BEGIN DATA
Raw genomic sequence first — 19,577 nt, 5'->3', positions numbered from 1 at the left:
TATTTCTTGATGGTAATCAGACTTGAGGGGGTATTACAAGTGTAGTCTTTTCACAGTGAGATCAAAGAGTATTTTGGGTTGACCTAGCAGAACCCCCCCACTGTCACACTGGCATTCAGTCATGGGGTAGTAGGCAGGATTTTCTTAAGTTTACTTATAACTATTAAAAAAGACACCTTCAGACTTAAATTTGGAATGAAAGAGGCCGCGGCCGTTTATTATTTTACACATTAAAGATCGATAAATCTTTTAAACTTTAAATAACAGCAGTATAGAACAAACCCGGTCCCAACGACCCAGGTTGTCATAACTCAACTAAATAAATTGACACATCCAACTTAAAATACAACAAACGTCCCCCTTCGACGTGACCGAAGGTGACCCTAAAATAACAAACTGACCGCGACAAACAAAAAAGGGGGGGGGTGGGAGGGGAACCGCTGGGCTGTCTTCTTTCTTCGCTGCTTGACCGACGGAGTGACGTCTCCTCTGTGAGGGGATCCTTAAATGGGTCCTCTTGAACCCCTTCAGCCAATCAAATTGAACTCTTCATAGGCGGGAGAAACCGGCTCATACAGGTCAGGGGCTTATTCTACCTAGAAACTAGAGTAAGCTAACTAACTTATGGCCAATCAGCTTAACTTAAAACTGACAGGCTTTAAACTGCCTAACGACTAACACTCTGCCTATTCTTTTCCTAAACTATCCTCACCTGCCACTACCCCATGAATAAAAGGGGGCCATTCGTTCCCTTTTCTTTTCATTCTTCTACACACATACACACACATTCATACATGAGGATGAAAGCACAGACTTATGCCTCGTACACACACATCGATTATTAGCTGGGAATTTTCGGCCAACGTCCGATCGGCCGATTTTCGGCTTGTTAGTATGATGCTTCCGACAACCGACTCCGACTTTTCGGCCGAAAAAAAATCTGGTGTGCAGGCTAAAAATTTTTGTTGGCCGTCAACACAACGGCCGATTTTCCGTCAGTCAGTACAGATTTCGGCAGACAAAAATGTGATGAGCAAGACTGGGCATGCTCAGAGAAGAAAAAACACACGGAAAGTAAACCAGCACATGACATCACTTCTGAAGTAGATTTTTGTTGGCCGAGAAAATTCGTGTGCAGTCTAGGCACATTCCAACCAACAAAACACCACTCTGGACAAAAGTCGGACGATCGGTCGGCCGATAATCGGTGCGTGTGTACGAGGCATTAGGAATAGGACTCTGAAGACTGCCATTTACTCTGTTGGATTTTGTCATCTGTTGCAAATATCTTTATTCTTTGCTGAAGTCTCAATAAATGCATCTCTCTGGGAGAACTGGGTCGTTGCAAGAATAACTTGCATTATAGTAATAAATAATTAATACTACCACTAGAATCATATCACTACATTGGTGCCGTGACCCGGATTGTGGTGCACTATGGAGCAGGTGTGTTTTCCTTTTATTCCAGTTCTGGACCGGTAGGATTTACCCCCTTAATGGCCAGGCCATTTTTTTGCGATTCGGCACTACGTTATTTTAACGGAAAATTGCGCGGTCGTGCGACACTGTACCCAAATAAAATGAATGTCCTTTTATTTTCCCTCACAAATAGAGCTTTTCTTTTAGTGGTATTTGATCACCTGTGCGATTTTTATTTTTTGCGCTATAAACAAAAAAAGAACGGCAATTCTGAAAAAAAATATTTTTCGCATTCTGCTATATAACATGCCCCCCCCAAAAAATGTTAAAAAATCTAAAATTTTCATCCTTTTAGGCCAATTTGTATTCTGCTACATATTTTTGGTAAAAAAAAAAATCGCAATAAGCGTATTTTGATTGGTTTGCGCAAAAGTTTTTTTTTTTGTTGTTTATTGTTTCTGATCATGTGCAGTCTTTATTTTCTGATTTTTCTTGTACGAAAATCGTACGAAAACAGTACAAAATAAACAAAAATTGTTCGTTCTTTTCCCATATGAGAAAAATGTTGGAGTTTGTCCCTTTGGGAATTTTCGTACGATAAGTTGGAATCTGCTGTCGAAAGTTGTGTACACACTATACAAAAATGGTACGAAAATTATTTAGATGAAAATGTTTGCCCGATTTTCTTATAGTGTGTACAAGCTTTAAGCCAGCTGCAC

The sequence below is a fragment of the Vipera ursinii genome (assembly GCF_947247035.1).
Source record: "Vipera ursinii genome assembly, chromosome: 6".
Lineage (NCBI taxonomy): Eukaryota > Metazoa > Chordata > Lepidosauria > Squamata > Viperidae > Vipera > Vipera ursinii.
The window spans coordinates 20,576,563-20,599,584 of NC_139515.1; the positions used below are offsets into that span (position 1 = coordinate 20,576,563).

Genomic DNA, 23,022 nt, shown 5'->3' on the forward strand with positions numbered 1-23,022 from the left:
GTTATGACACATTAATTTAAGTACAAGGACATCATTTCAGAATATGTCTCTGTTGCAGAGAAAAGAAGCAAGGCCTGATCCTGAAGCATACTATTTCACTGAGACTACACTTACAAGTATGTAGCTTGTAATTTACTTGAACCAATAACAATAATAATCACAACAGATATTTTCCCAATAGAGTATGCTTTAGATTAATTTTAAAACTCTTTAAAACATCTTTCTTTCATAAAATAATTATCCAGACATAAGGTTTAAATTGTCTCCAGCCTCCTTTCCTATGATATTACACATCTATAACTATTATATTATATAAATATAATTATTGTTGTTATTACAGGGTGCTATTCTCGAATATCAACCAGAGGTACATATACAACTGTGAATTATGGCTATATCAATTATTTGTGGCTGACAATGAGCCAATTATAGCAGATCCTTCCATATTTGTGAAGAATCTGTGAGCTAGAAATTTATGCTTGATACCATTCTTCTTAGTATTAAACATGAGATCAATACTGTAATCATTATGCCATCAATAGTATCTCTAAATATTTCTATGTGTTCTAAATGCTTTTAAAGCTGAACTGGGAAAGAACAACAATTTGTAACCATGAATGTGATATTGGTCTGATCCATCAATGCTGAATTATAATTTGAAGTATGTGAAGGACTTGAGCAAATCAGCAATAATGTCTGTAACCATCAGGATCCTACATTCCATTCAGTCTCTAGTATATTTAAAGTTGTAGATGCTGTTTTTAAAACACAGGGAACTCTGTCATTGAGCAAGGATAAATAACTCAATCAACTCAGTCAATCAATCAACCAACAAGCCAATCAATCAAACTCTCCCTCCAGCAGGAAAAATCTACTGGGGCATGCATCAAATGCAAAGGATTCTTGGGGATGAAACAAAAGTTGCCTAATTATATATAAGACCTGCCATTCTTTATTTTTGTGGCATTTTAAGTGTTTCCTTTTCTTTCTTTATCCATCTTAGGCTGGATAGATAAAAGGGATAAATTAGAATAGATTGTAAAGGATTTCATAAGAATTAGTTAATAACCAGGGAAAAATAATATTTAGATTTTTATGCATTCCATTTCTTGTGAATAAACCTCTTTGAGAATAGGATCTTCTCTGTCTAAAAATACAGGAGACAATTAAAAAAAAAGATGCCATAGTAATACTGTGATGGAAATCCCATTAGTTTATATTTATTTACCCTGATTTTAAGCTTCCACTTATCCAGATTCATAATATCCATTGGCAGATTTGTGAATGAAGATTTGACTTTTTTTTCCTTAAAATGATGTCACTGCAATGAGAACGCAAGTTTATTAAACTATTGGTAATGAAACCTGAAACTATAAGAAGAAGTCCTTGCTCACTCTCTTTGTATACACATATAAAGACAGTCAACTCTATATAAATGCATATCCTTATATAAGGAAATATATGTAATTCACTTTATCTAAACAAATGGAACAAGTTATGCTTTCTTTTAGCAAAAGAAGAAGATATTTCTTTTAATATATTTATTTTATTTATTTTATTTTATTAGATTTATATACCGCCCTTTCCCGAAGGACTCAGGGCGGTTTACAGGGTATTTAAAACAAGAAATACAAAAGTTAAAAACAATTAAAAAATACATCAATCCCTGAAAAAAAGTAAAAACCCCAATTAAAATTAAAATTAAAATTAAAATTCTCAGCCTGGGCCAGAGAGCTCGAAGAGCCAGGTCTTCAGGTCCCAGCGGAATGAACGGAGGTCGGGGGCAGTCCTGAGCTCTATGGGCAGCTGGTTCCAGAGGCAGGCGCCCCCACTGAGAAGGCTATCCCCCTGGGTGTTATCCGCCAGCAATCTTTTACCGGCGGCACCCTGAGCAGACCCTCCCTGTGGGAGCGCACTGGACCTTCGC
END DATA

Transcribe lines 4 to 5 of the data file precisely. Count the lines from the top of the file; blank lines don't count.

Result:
Source record: "Vipera ursinii genome assembly, chromosome: 6".
Lineage (NCBI taxonomy): Eukaryota > Metazoa > Chordata > Lepidosauria > Squamata > Viperidae > Vipera > Vipera ursinii.